Finally, Defendants argue that an agency interpretation of its enabling statute is entitled to great weight and that Congress has ratified that interpretation by failure to object and by renewing appropriations under the Act. The Supreme Court has indicated in Zuber v. Allen, 396 U.S. 168, 192, 90 S. Ct. 314, 327, 24 L. Ed. 2d 345 (1969), and S.E.C. v. Sloan, 436 U.S. 103, 120, 98 S. Ct. 1702, 1713, 56 L. Ed. 2d 148 (1978), that an agency interpretation is but one ingredient of the interpretational equation, and that it has greatest weight when the agency participated in drafting the statute and made its interpretation known to Congress at that time. Here there is no contention that the agency interpretation was made known to Congress at the time the statute was adopted in 1972. In fact, the first time the agency issued notices of violations based upon observer data was in August 1977, long after the passage of the Act. In S.E.C. v. Sloan, 436 U.S. 103, 120, 98 S. Ct. 1702, 1713, 56 L. Ed. 2d 148 (1978), the Supreme Court struck down an agency practice of 34 years' standing even though the Senate committee charged with the oversight of the S.E.C. knew of and specifically endorsed the practice. Also, in Zuber v. Allen, 396 U.S. 168, 193, 90 S. Ct. 314, 328, 24 L. Ed. 2d 345 (1969), the Court invalidated an agency interpretation of many years' duration despite an intervening re-enactment. See, also, TVA v. Hill, 437 U.S. 153, 193, 98 S. Ct. 2279, 2301, 57 L. Ed. 2d 117 (1978).
The Court is impressed, too, with the fact that in 1977 the Secretary proposed an amendment to the Act which would have made explicit his authority to use observer data for enforcement purposes. The amendment, while approved by the House, was never taken up by the Senate. See, Hearings before the Committee on Merchant Marine and Fisheries, House of Representatives, 95th Congress, First Session, May 1977, Serial No. 95-3, pp. 35, 109. The post-enactment legislative history does not support the contention that Congress "ratified" the Secretary's interpretation of the Act.
In any event, there is a superseding principle which operates here, making implied authority and ratification irrelevant. A considerable body of case law holds that where agency action affects substantial constitutional rights, or is of questionable constitutionality, an explicit congressional authorization is required rather than implication or acquiesence. See, e.g., Greene v. McElroy, 360 U.S. 474, 79 S. Ct. 1400, 3 L. Ed. 2d 1377 (1959); Kent v. Dulles, 357 U.S. 116, 131, 78 S. Ct. 1113, 1121, 2 L. Ed. 2d 1204 (1958); Schneider v. Smith, 390 U.S. 17, 26, 88 S. Ct. 682, 687, 19 L. Ed. 2d 799 (1968); see, also, S.E.C. v. Sloan, 436 U.S. 103, 112, 98 S. Ct. 1702, 1708, 56 L. Ed. 2d 148 (1978). As the Supreme Court stated in Greene v. McElroy:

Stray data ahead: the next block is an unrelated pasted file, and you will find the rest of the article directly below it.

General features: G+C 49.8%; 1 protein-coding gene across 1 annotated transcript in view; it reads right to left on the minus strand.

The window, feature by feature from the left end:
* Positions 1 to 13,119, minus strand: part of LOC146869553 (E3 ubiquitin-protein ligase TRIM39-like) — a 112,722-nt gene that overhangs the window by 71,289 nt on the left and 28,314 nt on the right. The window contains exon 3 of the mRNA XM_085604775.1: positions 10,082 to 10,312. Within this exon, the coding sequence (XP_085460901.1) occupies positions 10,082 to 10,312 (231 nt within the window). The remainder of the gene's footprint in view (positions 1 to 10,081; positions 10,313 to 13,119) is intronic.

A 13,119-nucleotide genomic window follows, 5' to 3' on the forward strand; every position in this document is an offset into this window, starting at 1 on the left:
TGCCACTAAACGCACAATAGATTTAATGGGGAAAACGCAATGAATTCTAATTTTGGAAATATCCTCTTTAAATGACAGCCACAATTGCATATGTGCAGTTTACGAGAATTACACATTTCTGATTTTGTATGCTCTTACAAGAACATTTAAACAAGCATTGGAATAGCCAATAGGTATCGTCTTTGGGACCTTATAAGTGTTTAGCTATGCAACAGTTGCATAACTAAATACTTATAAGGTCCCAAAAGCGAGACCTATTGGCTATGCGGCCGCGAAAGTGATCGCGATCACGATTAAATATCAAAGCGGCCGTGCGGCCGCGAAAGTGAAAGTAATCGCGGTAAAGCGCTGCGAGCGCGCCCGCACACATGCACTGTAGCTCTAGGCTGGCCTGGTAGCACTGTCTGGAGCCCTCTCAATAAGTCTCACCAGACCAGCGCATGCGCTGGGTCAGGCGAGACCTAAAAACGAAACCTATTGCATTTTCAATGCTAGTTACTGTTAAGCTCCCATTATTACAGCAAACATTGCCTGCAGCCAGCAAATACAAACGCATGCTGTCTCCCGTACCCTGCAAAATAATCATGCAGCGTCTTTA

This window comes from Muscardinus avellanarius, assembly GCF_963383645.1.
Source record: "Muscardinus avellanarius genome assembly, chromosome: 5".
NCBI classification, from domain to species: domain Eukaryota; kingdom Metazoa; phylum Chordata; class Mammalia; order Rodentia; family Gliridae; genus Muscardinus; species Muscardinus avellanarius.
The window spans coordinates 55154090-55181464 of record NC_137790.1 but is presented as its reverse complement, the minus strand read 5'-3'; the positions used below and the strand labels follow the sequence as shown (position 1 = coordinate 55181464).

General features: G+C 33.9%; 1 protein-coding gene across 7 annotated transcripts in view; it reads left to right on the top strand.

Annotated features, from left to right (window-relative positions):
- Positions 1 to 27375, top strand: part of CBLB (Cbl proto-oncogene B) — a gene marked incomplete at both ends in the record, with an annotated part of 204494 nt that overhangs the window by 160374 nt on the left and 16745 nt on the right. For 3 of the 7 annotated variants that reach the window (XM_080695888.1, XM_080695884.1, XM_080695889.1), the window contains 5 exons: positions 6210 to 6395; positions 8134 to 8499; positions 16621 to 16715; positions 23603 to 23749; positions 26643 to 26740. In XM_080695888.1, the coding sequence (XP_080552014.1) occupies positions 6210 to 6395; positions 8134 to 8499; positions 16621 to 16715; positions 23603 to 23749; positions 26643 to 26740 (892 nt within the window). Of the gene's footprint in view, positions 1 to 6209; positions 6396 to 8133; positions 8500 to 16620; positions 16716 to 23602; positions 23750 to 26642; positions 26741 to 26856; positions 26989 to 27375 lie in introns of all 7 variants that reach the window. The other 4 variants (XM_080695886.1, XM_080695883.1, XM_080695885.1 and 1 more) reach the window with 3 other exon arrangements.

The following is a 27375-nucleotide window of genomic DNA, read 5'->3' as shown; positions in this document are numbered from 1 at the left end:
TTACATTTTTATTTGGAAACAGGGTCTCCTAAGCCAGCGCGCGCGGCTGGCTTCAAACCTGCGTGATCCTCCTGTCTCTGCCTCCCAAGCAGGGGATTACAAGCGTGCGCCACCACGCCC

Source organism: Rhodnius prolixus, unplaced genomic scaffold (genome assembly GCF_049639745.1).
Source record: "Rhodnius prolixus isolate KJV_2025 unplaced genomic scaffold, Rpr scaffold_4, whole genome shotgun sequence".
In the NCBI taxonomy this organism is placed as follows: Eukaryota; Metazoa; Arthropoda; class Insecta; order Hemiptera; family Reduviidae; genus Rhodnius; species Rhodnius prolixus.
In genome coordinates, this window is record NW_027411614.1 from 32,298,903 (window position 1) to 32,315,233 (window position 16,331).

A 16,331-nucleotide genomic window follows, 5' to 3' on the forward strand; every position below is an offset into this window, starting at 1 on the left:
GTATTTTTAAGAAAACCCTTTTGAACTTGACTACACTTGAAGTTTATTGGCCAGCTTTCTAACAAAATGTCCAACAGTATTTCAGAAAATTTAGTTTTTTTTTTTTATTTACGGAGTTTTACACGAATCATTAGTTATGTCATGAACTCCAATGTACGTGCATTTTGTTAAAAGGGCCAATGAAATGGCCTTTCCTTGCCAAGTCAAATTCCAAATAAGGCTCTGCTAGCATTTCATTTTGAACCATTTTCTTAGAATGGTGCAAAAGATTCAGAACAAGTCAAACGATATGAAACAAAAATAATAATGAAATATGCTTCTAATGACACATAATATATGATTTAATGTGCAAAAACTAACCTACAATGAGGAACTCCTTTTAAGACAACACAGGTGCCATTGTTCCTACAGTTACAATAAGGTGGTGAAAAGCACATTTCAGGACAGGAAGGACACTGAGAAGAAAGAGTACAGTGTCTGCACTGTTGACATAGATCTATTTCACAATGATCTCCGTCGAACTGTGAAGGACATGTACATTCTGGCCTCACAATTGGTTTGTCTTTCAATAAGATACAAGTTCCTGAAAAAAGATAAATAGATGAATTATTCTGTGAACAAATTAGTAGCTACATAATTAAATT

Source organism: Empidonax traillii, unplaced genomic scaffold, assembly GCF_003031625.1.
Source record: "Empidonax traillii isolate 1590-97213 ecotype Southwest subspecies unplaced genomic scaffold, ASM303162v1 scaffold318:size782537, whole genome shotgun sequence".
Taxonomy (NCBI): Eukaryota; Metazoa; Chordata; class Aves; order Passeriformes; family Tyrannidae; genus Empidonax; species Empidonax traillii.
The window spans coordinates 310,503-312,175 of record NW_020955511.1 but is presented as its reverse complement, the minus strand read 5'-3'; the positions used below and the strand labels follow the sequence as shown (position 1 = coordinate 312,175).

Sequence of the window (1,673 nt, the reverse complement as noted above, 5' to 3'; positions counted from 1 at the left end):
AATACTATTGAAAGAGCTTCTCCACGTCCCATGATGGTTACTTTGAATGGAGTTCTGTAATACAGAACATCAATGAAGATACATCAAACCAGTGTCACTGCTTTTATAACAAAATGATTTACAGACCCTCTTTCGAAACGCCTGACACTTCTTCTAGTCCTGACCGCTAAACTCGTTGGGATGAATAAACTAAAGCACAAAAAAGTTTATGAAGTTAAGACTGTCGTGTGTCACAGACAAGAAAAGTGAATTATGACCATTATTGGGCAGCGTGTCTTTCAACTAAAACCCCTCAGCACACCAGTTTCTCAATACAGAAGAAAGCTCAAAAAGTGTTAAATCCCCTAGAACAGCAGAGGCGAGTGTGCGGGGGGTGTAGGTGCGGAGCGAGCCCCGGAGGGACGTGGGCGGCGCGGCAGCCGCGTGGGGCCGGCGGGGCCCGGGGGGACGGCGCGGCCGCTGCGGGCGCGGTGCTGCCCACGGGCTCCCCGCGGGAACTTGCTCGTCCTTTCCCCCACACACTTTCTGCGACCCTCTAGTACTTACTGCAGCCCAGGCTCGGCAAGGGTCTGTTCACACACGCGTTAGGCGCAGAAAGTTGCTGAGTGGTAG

"If acquiescence or implied ratification were enough to show delegation of authority to take actions within the area of questionable constitutionality, we might agree with respondents that delegation has been shown here . . . Such decisions cannot be assumed by acquiescence or non-action. [Citations omitted.] They must be made explicitly not only to assure that individuals are not deprived of cherished rights under procedures not actually authorized, . . ., but also because explicit action, especially in areas of [12 ELR 20043] doubtful constitutionality, requires careful and purposeful consideration by those responsible for enacting and implementing our laws. Without explicit action by lawmakers, decisions of great constitutional import and effect would be relegated by default to administrators who, under our system of government, are not endowed with authority to decide them." 360 U.S. at 506, 507, 79 S. Ct. at 1418, 1419.
For all of these reasons the Court is persuaded that the Secretary has neither express nor implied authority to adopt the regulation, and it is void.
The very facts which render the regulation invalid under the statute also render it a violation of the Fourth Amendment.
A warrantless search is per se unreasonable unless it falls within one of the recognized narrow exceptions to the warrant requirement. Camara v. Municipal Court, 387 U.S. 523, 528-29, 87 S. Ct. 1727, 1730-31, 18 L. Ed. 2d 930 (1967); See v. City of Seattle, 387 U.S. 541, 543, 87 S. Ct. 1737, 1739, 18 L. Ed. 2d 943 (1967); Marshall v. Barlow's, Inc., 436 U.S. 307, 312, 98 S. Ct. 1816, 1820, 56 L. Ed. 2d 305 (1978); Michigan v. Tyler, 436 U.S. 499, 509, 98 S. Ct. 1942, 1949, 56 L. Ed. 2d 486 (1978). The only exception urged by Defendants is the "pervasively regulated industry" exception carved out and elaborated upon by the Supreme Court in three cases: Colonnade Catering Corp. v. United States, 397 U.S. 72, 90 S. Ct. 774, 25 L. Ed. 2d 60 (1970); United States v. Biswell, 406 U.S. 311, 92 S. Ct. 1593, 32 L. Ed. 2d 87 (1972); and Marshall v. Barlow's, Inc., 436 U.S. 307, 98 S. Ct. 1816, 56 L. Ed. 2d 305 (1978).
Careful analysis of these cases, as well as lower court decisions following in their wake, indicates that the minimum requirements of the exception are (1) an industry which has been subject to historical or pervasive federal regulation such that warrantless inspection isboth necessary and to be anticipated, and (2) a statute explicitly authorizing the warrantless inspection. As the Court states in Biswell: